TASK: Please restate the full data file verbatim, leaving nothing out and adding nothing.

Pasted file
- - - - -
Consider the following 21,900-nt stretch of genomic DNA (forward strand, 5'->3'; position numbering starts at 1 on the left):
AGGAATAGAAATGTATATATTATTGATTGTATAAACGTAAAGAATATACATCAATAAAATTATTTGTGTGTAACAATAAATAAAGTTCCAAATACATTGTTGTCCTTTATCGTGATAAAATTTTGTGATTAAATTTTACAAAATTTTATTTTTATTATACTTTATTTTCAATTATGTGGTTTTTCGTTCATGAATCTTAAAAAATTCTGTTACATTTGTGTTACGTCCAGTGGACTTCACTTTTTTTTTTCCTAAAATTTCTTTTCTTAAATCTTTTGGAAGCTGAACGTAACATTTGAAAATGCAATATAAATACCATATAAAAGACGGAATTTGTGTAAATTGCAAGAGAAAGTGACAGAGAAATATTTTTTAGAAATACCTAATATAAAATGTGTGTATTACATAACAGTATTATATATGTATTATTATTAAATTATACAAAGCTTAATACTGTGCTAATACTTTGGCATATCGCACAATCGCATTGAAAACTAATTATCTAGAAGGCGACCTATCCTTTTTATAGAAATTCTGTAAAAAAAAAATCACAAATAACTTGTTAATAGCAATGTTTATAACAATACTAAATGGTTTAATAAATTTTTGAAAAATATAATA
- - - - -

Consider the following 21,900-nt stretch of genomic DNA (forward strand, 5'->3'; position numbering starts at 1 on the left):
AGGAATAGAAATGTATATATTATTGATTGTATAAACGTAAAGAATATACATCAATAAAATTATTTGTGTGTAACAATAAATAAAGTTCCAAATACATTGTTGTCCTTTATCGTGATAAAATTTTGTGATTAAATTTTACAAAATTTTATTTTTATTATACTTTATTTTCAATTATGTGGTTTTTCGTTCATGAATCTTAAAAAATTCTGTTACATTTGTGTTACGTCCAGTGGACTTCACTTTTTTTTTTCCTAAAATTTCTTTTCTTAAATCTTTTGGAAGCTGAACGTAACATTTGAAAATGCAATATAAATACCATATAAAAGACGGAATTTGTGTAAATTGCAAGAGAAAGTGACAGAGAAATATTTTTTAGAAATACCTAATATAAAATGTGTGTATTACATAACAGTATTATATATGTATTATTATTAAATTATACAAAGCTTAATACTGTGCTAATACTTTGGCATATCGCACAATCGCATTGAAAACTAATTATCTAGAAGGCGACCTATCCTTTTTATAGAAATTCTGTAAAAAAAAAATCACAAATAACTTGTTAATAGCAATGTTTATAACAATACTAAATGGTTTAATAAATTTTTGAAAAATATAATA